Staff Publications

Staff Publications

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    'Staff publications' is the digital repository of Wageningen University & Research

    'Staff publications' contains references to publications authored by Wageningen University staff from 1976 onward.

    Publications authored by the staff of the Research Institutes are available from 1995 onwards.

    Full text documents are added when available. The database is updated daily and currently holds about 240,000 items, of which 72,000 in open access.

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Record number 545124
Title Identification of hydroxytyrosyl oleate, a derivative of hydroxytyrosol with anti-inflammatory properties, in olive oil by-products
Author(s) Plastina, Pierluigi; Benincasa, Cinzia; Perri, Enzo; Fazio, Alessia; Augimeri, Giuseppina; Poland, Mieke; Witkamp, Renger; Meijerink, Jocelijn
Source Food Chemistry 279 (2019). - ISSN 0308-8146 - p. 105 - 113.
DOI https://doi.org/10.1016/j.foodchem.2018.12.007
Department(s) Nutrition, Metabolism and Genomics
VLAG
Nutritional Biology and Health
Publication type Refereed Article in a scientific journal
Publication year 2019
Keyword(s) COX-2 - Hydroxytyrosyl ester - Inflammation - Macrophages - NO - Olive mill waste water - Olive oil - PGE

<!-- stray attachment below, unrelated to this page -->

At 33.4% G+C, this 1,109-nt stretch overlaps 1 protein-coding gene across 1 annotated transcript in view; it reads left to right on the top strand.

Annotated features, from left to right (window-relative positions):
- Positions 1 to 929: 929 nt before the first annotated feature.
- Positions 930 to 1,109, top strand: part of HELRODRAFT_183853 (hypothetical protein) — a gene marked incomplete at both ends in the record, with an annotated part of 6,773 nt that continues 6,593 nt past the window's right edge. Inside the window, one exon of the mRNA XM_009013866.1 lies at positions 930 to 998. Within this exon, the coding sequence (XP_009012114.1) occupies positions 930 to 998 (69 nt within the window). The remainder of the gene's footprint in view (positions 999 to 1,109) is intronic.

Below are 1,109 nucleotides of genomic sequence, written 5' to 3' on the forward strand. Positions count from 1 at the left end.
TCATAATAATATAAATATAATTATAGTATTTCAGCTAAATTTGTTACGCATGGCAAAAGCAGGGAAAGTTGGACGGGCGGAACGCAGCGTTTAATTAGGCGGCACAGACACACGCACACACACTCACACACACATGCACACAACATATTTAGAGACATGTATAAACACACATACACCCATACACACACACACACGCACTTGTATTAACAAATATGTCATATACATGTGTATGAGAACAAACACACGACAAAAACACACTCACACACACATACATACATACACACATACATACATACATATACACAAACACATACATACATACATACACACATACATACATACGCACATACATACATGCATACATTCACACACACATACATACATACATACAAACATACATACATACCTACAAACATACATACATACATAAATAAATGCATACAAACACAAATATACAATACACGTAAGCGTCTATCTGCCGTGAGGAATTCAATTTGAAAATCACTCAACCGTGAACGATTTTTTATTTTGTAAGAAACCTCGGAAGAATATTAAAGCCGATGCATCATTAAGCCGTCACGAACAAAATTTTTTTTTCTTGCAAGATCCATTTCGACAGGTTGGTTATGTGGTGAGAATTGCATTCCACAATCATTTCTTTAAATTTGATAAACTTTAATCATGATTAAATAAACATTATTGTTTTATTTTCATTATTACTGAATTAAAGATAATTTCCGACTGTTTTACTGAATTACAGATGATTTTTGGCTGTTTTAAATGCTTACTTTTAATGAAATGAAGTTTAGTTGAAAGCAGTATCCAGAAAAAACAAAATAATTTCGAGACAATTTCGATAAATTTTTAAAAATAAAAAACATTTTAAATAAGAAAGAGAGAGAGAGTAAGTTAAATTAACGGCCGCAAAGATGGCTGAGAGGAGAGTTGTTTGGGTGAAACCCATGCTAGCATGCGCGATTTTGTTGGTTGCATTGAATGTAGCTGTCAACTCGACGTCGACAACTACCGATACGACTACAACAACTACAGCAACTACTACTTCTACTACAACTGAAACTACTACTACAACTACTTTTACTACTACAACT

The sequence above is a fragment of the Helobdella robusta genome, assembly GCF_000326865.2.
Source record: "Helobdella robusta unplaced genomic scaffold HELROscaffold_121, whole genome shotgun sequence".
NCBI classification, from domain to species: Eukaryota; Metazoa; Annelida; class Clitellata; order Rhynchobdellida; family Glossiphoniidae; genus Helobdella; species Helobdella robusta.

Abstract

Hydroxytyrosyl esters with short, medium and long acyl chains were evaluated for their ability to reduce nitric oxide (NO) production by lipopolysaccharide-stimulated RAW264.7 macrophages. Among the compounds tested, C18 esters, namely hydroxytyrosyl stearate (HtySte) and hydroxytyrosyl oleate (HtyOle), were found to decrease NO production in a concentration-dependent manner, while the other compounds, including the parent hydroxytyrosol, were ineffective in the tested concentration range (0.5–5 μM). Further study of the potential immune-modulating properties of HtyOle revealed a significant and concentration-dependent suppression of prostaglandin E2 production. At a transcriptional level, HtyOle inhibited the expression of inducible NO synthase, cyclooxygenase-2 and interleukin-1β. Moreover, HtyOle was identified for the first time in olive oil by-products by means of high performance liquid chromatography coupled with mass spectrometry. By contrast, HtyOle was not found in intact olives. Our results suggest that HtyOle is formed during oil processing and represents a significant form in which hydroxytyrosol occurs.

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